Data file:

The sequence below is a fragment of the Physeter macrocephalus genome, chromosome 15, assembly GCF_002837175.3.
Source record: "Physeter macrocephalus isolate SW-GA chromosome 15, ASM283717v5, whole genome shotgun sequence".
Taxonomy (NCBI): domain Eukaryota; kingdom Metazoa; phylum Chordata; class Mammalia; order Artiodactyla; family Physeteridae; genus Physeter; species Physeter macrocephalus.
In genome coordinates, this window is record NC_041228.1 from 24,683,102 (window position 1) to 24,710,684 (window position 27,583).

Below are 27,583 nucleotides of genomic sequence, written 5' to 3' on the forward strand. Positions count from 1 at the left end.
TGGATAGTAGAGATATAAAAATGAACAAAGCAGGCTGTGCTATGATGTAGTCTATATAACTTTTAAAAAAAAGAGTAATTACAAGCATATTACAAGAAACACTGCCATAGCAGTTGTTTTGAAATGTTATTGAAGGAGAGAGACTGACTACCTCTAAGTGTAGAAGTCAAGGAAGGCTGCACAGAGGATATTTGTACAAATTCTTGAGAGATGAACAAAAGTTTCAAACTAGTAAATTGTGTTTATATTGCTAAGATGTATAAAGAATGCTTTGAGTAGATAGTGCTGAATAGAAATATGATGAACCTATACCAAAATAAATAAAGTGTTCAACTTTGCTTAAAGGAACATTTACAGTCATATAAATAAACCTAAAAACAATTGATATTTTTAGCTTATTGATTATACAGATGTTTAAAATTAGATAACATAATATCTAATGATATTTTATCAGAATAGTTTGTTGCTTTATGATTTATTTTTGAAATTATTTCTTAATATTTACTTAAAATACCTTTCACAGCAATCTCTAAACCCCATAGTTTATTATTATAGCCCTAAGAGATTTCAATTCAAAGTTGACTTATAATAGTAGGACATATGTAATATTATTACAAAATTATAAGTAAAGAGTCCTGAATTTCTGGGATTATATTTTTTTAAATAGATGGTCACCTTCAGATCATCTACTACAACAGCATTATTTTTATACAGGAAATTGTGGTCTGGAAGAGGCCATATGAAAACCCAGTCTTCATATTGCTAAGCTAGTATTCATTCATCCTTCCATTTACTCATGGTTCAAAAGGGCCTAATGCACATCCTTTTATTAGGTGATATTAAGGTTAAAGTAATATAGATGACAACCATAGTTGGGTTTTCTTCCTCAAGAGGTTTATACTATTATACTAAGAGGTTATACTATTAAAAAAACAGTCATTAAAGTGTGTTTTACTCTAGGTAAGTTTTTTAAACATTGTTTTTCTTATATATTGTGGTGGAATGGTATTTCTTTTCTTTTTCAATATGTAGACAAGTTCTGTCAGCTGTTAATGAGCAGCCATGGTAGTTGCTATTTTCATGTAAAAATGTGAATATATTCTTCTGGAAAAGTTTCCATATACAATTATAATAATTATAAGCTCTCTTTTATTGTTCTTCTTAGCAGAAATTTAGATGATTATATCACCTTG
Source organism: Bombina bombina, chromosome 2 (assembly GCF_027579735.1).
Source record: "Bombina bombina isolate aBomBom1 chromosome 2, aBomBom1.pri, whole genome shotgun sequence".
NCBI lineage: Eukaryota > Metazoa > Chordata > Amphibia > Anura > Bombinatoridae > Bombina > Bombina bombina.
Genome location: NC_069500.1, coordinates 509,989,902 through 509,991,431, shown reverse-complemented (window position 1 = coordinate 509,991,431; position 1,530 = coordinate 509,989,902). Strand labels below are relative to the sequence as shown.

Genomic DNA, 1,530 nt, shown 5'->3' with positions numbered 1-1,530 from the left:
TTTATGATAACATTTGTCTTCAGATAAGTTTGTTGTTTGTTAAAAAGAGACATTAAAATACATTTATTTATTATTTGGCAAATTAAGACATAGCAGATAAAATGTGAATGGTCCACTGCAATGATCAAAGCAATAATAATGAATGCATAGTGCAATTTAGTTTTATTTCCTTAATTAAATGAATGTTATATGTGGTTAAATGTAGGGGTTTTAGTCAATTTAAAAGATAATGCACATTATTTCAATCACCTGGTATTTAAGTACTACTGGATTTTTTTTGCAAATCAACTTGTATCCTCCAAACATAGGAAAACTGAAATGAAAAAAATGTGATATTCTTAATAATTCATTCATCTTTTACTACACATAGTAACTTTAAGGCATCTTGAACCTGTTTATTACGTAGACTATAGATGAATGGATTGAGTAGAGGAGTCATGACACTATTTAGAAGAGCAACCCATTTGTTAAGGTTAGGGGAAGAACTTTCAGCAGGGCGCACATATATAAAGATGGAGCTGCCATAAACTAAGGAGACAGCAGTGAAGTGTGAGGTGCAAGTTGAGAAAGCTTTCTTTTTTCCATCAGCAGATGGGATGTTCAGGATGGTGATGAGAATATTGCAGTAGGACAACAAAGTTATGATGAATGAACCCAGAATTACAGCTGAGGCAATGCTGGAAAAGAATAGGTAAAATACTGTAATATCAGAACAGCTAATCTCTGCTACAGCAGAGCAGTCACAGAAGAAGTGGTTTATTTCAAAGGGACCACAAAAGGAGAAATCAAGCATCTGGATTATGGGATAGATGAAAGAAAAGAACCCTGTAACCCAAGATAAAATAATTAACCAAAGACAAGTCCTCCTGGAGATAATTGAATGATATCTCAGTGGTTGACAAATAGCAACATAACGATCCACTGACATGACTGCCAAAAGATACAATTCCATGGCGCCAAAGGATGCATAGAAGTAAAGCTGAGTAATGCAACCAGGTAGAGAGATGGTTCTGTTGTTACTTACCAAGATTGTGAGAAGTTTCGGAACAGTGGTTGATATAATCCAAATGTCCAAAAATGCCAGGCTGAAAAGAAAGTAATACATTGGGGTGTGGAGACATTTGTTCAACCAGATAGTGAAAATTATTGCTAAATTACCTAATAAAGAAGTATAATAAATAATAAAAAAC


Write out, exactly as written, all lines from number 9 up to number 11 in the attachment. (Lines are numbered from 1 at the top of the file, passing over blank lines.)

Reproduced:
NCBI lineage: Eukaryota > Metazoa > Chordata > Amphibia > Anura > Bombinatoridae > Bombina > Bombina bombina.
Genome location: NC_069500.1, coordinates 509,989,902 through 509,991,431, shown reverse-complemented (window position 1 = coordinate 509,991,431; position 1,530 = coordinate 509,989,902). Strand labels below are relative to the sequence as shown.

Genomic DNA, 1,530 nt, shown 5'->3' with positions numbered 1-1,530 from the left: